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Where is DayZ Standalone? Dean Hall answers

Seized chance to make game "we all dreamed it could be".

DayZ Standalone didn't make an end-of-2012 release, the target creator Dean Hall announced at the Eurogamer Expo in September last year.

In a new post on the DayZ blog, titled "Where is the standalone release?", Dean Hall explained why.

In short: things changed, and for the better.

Get some sleep, Dean!

"DayZ Standalone isn't here because we had the chance to go from making a game that was just the mod improved slightly, packaged simply and sold, to actually redeveloping the engine and making the game the way we all dreamed it could be," wrote Hall.

"This blew any initial plans we had dictated to pieces."

The plan now is to begin a closed test for between 500 and 1000 people "imminently". When that's finished, feedback compiled and addressed, a public release will happen. I assume this will be the paid alpha, Minecraft-style release Hall has been keen on from the beginning.

One of the reasons Hall had been so anxious to release a standalone version of DayZ - the DayZ mod requires ArmA 2 to play - was to beat inevitable copycats of his phenomenon to the punch.

Luckily only The War Z has appeared in DayZ clothing, and The War Z turned out to be both terrible and embalmed in controversy.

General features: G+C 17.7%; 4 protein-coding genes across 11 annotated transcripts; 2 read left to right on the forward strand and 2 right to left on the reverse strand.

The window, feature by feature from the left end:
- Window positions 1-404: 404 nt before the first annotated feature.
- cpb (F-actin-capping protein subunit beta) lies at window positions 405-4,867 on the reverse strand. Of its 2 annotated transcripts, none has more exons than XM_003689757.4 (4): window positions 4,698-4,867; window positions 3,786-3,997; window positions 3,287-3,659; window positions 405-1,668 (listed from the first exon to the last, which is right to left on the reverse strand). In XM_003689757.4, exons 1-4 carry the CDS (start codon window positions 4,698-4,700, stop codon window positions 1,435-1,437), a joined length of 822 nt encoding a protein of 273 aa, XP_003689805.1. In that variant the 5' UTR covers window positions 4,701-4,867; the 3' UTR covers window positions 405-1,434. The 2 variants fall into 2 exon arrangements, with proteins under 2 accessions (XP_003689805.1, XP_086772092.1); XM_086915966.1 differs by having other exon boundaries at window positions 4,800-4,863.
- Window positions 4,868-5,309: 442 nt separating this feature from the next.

Did these events allow Dean Hall some breathing space? If they did, Hall showed no sign of relief before Christmas as he wrote an emotional Reddit response to the DayZ community apologising for the delay.

Another hold-up for DayZ Standalone has been losing two key developers to imprisonment in Greece on charges of espionage, as has been well publicised. Ivan Butcha was the lead architect of revising the DayZ area of Chernarus, and Martin Pezlar was helping. Through letters, Butcha has been able to communicate some of his vision, but their imprisonment continues to have "a significant impact" on the project, admitted Hall.

The good news about the delay is, as Hall mentioned, that DayZ Standalone will better as a result.

One of the biggest changes is the rewritten inventory system that Hall declared would "fundamentally change the DayZ experience".

"You scavenge for items now as individual parts, picking up pieces rather than piles, looking for cans on shelves or under beds," he explained.

"The new system opens the door for durability of items, disease tracking (cholera lingering on clothes a player wears...), batteries, add-on components and much more.

"If you shoot a player in the head to take his night vision, you will damage the night vision. The changes to this inventory system are huge."

You now drag and drop 3D models rather than 2D pictures in the inventory, and it sounds like you'll be able to see what they look like on your character there, too.

The user interface has been simplified by a hired DayZ community member, and a concerted effort is being spent on art and textures - the results of which you can see in the screenshots in this article. Hello man in pants.

DayZ mod took the world by storm last year, finishing justifiably as one of Eurogamer's games of 2012.

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Robert Purchese avatar

Robert Purchese

Associate Editor

Bertie is a synonym for Eurogamer. Writes, podcasts, looks after the Supporter Programme. Talks a lot.